the gorge itself isn’t the easiest place to find if you don’t have specific instruction — so below i have written directions the best i can remember. and suggestions/recommendations based off of our own personal experiences. just to try and make things easier on you.

if you are driving up from the heart of glasgow such as we so bravely did. . . .you are going to want to get on the A809 and take this all the way up. the A809, however, starts out in glasgow as drymen road, which then turns into stockiemuir road, eventually transitioning into the A809. seems simple, right? it isn’t really when you are in glasgow traffic and trying to route yourself there. if you are that lucky person who has a GPS working, it will somehow eventually route you to the A809. this one main road will take you all the way from glasgow up to the ‘car-park’ for the devil’s pulpit (if a car-park is even what you want to call it). you are going to pass through several small villages/suburbs of glasgow before eventually reaching craighat. when you hit an intersection where the A809 meets B834 (you can only turn right on a turn-off and there will be a brown cottage on your left), you will see that in the middle of that turn-off there sits a triangle space which people use as a car-park for finnich glen. there is a Give Way sign right next to the section where the cars park. just be sure that you aren’t sticking out in the main road because cars do use this when connecting to both the A809 and B834. unfortunately, i did not take any pictures of the ‘car-park’ (or walk back to the glen) but this is what you’ll be looking for (just in case there aren’t any cars already parked there, you will have an idea of what the general location looks like!). see that grassy triangle on my google maps? that’s where you’ll want to be.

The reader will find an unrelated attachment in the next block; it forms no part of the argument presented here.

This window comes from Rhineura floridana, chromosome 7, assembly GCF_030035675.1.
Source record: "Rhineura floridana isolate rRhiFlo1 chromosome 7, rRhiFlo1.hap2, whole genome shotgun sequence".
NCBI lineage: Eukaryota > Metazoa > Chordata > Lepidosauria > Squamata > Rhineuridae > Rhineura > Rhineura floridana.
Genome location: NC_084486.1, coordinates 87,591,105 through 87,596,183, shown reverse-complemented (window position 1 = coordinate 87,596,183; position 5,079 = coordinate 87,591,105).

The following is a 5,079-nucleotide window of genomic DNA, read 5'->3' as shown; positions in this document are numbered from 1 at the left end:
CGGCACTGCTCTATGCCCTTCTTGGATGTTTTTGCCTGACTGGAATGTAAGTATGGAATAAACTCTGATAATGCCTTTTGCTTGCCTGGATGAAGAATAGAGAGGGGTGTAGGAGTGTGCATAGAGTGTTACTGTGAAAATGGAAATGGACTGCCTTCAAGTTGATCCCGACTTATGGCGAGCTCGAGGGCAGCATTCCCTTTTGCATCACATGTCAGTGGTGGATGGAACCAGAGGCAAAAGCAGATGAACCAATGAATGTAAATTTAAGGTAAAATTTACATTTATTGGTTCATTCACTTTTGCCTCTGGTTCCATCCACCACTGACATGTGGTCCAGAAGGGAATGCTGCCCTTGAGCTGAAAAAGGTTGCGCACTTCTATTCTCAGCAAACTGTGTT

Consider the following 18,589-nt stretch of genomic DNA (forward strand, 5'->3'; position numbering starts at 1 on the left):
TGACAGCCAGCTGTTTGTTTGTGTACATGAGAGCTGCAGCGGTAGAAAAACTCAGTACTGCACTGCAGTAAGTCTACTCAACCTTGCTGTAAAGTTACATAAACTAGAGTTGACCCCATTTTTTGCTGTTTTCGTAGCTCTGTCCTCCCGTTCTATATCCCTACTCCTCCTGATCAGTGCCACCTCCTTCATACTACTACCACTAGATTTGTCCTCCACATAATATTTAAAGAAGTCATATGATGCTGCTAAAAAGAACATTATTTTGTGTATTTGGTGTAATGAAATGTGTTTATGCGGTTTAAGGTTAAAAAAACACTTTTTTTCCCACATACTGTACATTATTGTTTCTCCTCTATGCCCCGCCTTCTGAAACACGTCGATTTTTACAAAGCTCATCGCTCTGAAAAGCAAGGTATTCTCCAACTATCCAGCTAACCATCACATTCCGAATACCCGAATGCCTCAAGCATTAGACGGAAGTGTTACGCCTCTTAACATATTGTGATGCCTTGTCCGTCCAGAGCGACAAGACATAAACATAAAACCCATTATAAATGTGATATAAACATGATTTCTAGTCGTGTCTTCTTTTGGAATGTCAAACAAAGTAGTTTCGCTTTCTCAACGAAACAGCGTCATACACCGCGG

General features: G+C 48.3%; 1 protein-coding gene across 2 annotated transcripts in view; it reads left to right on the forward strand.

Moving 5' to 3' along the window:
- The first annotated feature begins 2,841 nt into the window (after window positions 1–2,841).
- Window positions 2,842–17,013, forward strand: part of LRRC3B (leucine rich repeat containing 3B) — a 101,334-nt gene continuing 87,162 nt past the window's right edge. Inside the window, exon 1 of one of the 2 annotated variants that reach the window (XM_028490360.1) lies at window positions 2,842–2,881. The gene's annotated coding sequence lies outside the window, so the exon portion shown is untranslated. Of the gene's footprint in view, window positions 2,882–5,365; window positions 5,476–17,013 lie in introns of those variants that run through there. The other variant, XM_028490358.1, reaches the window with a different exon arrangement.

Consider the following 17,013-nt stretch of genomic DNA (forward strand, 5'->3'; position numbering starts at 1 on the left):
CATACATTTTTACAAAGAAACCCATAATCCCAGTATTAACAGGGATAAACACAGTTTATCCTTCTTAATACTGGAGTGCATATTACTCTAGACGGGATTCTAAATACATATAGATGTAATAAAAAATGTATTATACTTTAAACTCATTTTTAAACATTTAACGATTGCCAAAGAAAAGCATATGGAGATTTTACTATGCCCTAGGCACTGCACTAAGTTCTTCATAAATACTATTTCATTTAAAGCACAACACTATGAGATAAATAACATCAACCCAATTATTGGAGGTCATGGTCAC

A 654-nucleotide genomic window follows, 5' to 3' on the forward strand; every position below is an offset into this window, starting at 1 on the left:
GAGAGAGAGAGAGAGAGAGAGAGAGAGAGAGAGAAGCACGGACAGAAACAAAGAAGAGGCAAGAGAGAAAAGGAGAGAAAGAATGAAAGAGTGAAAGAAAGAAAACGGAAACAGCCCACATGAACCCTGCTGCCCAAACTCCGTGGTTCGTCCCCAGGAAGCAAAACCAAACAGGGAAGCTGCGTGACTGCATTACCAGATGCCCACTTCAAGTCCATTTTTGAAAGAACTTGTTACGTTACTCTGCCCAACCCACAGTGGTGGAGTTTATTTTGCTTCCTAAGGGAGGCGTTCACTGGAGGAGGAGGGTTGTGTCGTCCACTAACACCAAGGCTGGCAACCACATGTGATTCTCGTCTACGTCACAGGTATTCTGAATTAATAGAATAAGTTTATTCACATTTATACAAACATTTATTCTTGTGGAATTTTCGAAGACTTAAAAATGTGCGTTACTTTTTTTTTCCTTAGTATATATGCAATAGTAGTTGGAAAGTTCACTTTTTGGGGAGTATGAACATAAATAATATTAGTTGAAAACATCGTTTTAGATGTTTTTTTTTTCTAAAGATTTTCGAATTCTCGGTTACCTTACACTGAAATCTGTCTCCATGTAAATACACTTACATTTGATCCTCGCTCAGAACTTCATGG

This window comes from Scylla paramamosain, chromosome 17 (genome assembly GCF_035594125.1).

finnich glen car-park

see the give way sign behind (tired, old) me below? now imagine where we were parked in coordination with where you see that sign. and park there. **i feel the need to mention this because we saw several places where this was/could have been a problem at different car-parks all over skye, the highlands and down south. don’t be that asshole that blocks in cars if it’s crazy busy and the only spot for you to make it to your destination will be to block a car in the direct center of this lot. find another way. those spots eventually clear up and there will be a spot for you. i promise. several people left right around the same time as us, leaving the lot nearly empty!